Jan. 10, 2011

Fast Fish and Loose Fish

Barry Moser, "Head of the Sperm Whale"

In a famous chapter of Moby Dick, Melville explains the law governing ownership of whales at sea.

It frequently happens that when several ships are cruising in company, a whale may be struck by one vessel, then escape, and be finally killed and captured by another vessel; and herein are indirectly comprised many minor contingencies, all partaking of this one grand feature. For example,— after a weary and perilous chase and capture of a whale, the body may get loose from the ship by reason of a violent storm; and drifting far away to leeward, be retaken by a second whaler, who, in a calm, snugly tows it alongside, without risk of life or line. Thus the most vexatious and violent disputes would often arise between the fishermen, were there not some written or unwritten, universal, undisputed law applicable to all cases.…

I. A Fast-Fish belongs to the party fast to it.

II. A Loose-Fish is fair game for anybody who can soonest catch it.

…What is a Fast-Fish? Alive or dead a fish is technically fast, when it is connected with an occupied ship or boat, by any medium at all controllable by the occupant or occupants,— a mast, an oar, a nine-inch cable, a telegraph wire, or a strand of cobweb, it is all the same. Likewise a fish is technically fast when it bears a waif [ed. note: a pole stuck into the floating body of a dead whale as a marker], or any other recognized symbol of possession; so long as the party wailing it plainly evince their ability at any time to take it alongside, as well as their intention so to do.

In other words, the moment a whaler sinks a harpoon into a whale, the whale becomes his legal property — but only as long as he manages to remain attached to it. If the whale escapes, alive or dead, it becomes a wild animal again, a loose fish, and the next boat to throw a harpoon into it becomes its legal owner. (Generally, the same principle applies to hunting wild animals on land, too.)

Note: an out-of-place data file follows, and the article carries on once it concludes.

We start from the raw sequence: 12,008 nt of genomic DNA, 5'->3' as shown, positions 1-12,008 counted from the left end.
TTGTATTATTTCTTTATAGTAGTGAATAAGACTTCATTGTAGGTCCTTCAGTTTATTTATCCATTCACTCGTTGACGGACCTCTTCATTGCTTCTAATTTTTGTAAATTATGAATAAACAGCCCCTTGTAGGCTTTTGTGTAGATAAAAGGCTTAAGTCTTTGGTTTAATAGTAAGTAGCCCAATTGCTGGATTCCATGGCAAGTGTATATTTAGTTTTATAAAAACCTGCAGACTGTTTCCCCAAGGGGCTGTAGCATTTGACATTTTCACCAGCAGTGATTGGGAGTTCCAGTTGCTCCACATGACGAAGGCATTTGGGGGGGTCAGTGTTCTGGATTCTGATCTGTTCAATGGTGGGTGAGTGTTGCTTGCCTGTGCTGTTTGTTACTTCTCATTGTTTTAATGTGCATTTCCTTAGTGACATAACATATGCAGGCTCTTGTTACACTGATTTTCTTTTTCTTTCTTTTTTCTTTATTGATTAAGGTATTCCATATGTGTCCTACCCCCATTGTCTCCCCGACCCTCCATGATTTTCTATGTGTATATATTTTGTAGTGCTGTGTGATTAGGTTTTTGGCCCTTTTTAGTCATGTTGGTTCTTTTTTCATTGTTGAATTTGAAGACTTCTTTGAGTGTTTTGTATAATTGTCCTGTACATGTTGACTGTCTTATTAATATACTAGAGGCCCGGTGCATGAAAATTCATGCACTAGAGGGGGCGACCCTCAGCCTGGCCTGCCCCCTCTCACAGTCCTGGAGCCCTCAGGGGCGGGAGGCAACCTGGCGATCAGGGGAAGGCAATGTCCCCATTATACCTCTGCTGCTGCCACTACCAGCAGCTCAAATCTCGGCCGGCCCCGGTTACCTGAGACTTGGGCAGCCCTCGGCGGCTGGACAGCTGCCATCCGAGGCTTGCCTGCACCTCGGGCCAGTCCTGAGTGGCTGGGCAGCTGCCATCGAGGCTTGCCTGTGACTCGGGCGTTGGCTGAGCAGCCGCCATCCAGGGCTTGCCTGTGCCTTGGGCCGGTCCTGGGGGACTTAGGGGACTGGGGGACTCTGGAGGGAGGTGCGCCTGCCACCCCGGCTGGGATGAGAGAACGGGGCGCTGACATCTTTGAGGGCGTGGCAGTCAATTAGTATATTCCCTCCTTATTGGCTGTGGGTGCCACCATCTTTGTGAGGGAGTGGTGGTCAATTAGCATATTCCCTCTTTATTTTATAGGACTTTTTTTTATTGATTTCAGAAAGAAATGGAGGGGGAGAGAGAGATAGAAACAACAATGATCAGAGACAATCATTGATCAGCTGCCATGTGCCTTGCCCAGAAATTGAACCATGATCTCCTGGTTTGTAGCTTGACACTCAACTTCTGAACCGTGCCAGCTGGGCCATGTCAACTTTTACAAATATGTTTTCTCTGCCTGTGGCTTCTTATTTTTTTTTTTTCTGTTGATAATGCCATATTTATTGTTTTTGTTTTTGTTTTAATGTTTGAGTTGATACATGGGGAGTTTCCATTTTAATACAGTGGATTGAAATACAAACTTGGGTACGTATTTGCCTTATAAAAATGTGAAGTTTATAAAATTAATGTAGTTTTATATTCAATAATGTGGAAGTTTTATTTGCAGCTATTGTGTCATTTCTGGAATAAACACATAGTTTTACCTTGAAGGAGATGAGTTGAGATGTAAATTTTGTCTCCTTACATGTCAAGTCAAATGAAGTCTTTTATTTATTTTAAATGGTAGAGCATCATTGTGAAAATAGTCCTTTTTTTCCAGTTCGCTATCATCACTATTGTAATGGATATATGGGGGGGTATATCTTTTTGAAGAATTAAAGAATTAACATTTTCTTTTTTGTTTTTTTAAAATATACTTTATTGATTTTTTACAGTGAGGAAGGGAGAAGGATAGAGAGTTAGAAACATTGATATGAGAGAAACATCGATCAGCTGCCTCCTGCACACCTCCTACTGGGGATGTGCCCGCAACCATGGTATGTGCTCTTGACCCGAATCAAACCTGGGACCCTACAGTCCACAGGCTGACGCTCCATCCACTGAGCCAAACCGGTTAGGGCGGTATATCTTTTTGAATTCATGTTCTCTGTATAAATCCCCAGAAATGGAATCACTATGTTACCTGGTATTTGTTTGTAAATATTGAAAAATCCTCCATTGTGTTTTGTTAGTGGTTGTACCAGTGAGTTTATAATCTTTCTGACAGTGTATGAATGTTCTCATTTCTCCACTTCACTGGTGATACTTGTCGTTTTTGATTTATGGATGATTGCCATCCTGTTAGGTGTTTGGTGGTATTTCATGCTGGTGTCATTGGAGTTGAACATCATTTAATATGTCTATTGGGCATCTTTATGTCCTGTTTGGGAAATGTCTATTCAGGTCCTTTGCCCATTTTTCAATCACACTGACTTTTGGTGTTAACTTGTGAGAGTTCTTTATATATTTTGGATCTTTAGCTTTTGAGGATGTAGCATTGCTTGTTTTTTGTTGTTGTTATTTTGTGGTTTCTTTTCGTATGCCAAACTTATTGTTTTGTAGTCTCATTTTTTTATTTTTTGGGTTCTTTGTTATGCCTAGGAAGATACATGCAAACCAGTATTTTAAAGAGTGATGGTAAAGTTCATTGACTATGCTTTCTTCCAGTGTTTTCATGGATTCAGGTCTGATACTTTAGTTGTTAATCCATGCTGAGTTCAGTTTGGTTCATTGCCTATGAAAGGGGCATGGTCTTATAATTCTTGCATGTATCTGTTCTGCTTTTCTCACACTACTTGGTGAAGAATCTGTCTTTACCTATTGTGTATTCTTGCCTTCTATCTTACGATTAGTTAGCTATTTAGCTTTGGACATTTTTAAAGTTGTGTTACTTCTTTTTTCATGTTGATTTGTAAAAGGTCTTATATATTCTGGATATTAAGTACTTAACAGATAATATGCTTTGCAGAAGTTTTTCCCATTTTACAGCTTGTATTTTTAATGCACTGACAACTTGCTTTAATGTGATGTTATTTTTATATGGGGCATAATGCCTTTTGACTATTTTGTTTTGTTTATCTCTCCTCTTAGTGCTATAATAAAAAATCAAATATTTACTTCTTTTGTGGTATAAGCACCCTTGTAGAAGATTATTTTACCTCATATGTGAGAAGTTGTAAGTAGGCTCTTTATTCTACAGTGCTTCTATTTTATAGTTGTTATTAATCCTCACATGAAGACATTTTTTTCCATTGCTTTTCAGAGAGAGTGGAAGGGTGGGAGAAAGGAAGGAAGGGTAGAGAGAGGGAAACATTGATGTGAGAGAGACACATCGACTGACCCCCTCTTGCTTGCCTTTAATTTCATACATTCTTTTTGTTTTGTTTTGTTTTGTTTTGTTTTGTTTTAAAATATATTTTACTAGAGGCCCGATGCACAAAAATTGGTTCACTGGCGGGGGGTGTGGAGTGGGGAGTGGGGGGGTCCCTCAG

The idea of fast fish and loose fish, it turns out, is a useful way of thinking about lots of things.

What are the sinews and souls of Russian serfs and Republican [i.e. American] slaves but Fast-Fish, whereof possession is the whole of the law? What to the rapacious landlord is the widow’s last mite but a Fast-Fish?… What was America in 1492 but a Loose-Fish, in which Columbus struck the Spanish standard by way of wailing it for his royal master and mistress?… What is the great globe itself but a Loose-Fish? And what are you, reader, but a Loose-Fish and a Fast-Fish, too?

I have been thinking about all this lately because I have the happy, hopeful feeling that in choosing Boston’s old Combat Zone as the subject of my next book, I have stuck my harpoon into a loose fish — one that I am surprised to find is still there for the taking. I had this same impression when I first picked the Boston Strangler as the subject of my second book: how was it possible that this signature, iconic Boston crime story had never been treated in a novel before? With all those “Boston crime novelists” out there typing away, I figured there must be no Boston crime stories left to tell. There are. But only a few.

Of course writers do not — and should not — respect the law of fast fish and loose fish. Every story is a loose fish, strictly speaking. Nobody can own it, no matter how well or how famously or how often the story has been told before. The story of the Boston Strangler is still a loose fish, even with my harpoon — even with a thousand harpoons — dangling from its side. That is how art and ideas work. By borrowing, remixing, reimagining. “Chinatown” is a riff on Dashiell Hammett, “L.A. Confidential” is a riff on “Chinatown,” on and on.

At the same time, every storyteller is constantly on the lookout for a truly loose fish — a fresh story that has never been told, never claimed by someone else. So many story ideas feel like fast fish to me, positively bristling with harpoons. A story about Boston’s underworld? Feels like George V. Higgins. A story about Boston’s neighborhoods? Feels like Lehane. So it goes. Especially in a genre as old as crime and detective stories, there just aren’t many untold stories left. As I’ve said before, it’s all been done.

So it is exciting to find a story that feels utterly new. Now, having speared it, the job is fight that whale and not let it get away, or it will become a loose fish once again.

Illustration: Barry Moser, “Head of the Sperm Whale,” from a collection of a hundred woodcuts Moser created for a 1979 fine-art edition of Moby-Dick. (via)

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